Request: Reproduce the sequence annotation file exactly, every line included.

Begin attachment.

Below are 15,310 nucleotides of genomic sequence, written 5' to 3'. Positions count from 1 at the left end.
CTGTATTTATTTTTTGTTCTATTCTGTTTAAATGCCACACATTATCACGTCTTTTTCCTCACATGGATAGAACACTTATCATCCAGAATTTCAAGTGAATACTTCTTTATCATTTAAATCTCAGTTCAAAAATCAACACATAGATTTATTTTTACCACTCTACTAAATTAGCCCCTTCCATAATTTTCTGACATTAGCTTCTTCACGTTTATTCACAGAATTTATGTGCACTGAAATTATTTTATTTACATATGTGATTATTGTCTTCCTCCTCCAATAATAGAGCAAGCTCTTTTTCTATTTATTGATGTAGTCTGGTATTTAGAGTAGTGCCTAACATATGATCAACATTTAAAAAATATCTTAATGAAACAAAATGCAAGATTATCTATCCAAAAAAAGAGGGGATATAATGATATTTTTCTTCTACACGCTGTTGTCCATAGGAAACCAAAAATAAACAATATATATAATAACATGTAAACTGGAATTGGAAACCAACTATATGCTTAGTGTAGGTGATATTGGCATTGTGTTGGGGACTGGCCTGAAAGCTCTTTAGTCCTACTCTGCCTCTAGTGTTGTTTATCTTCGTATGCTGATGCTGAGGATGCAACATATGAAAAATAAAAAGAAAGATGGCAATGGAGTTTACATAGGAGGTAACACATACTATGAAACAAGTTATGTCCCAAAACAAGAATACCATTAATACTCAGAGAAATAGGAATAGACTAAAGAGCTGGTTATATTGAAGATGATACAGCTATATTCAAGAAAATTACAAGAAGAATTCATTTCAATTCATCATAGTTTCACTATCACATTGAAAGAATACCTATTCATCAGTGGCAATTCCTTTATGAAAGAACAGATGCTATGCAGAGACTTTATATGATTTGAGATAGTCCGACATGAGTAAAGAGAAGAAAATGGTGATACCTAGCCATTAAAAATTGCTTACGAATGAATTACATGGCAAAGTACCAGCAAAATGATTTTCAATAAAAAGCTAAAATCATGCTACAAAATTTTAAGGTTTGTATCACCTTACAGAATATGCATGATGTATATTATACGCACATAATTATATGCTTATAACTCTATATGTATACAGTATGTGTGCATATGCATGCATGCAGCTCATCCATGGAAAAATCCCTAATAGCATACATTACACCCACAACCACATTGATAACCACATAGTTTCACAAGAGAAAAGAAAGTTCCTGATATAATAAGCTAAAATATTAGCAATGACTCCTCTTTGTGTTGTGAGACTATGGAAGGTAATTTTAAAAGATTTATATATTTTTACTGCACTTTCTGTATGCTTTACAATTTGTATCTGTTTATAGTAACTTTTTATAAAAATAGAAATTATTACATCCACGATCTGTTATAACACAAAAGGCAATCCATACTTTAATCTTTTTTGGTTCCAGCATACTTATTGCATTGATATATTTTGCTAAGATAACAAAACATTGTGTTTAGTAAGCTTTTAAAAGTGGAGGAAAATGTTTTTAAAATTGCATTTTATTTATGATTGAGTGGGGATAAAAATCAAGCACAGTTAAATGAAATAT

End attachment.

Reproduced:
Below are 15,310 nucleotides of genomic sequence, written 5' to 3'. Positions count from 1 at the left end.
CTGTATTTATTTTTTGTTCTATTCTGTTTAAATGCCACACATTATCACGTCTTTTTCCTCACATGGATAGAACACTTATCATCCAGAATTTCAAGTGAATACTTCTTTATCATTTAAATCTCAGTTCAAAAATCAACACATAGATTTATTTTTACCACTCTACTAAATTAGCCCCTTCCATAATTTTCTGACATTAGCTTCTTCACGTTTATTCACAGAATTTATGTGCACTGAAATTATTTTATTTACATATGTGATTATTGTCTTCCTCCTCCAATAATAGAGCAAGCTCTTTTTCTATTTATTGATGTAGTCTGGTATTTAGAGTAGTGCCTAACATATGATCAACATTTAAAAAATATCTTAATGAAACAAAATGCAAGATTATCTATCCAAAAAAAGAGGGGATATAATGATATTTTTCTTCTACACGCTGTTGTCCATAGGAAACCAAAAATAAACAATATATATAATAACATGTAAACTGGAATTGGAAACCAACTATATGCTTAGTGTAGGTGATATTGGCATTGTGTTGGGGACTGGCCTGAAAGCTCTTTAGTCCTACTCTGCCTCTAGTGTTGTTTATCTTCGTATGCTGATGCTGAGGATGCAACATATGAAAAATAAAAAGAAAGATGGCAATGGAGTTTACATAGGAGGTAACACATACTATGAAACAAGTTATGTCCCAAAACAAGAATACCATTAATACTCAGAGAAATAGGAATAGACTAAAGAGCTGGTTATATTGAAGATGATACAGCTATATTCAAGAAAATTACAAGAAGAATTCATTTCAATTCATCATAGTTTCACTATCACATTGAAAGAATACCTATTCATCAGTGGCAATTCCTTTATGAAAGAACAGATGCTATGCAGAGACTTTATATGATTTGAGATAGTCCGACATGAGTAAAGAGAAGAAAATGGTGATACCTAGCCATTAAAAATTGCTTACGAATGAATTACATGGCAAAGTACCAGCAAAATGATTTTCAATAAAAAGCTAAAATCATGCTACAAAATTTTAAGGTTTGTATCACCTTACAGAATATGCATGATGTATATTATACGCACATAATTATATGCTTATAACTCTATATGTATACAGTATGTGTGCATATGCATGCATGCAGCTCATCCATGGAAAAATCCCTAATAGCATACATTACACCCACAACCACATTGATAACCACATAGTTTCACAAGAGAAAAGAAAGTTCCTGATATAATAAGCTAAAATATTAGCAATGACTCCTCTTTGTGTTGTGAGACTATGGAAGGTAATTTTAAAAGATTTATATATTTTTACTGCACTTTCTGTATGCTTTACAATTTGTATCTGTTTATAGTAACTTTTTATAAAAATAGAAATTATTACATCCACGATCTGTTATAACACAAAAGGCAATCCATACTTTAATCTTTTTTGGTTCCAGCATACTTATTGCATTGATATATTTTGCTAAGATAACAAAACATTGTGTTTAGTAAGCTTTTAAAAGTGGAGGAAAATGTTTTTAAAATTGCATTTTATTTATGATTGAGTGGGGATAAAAATCAAGCACAGTTAAATGAAATAT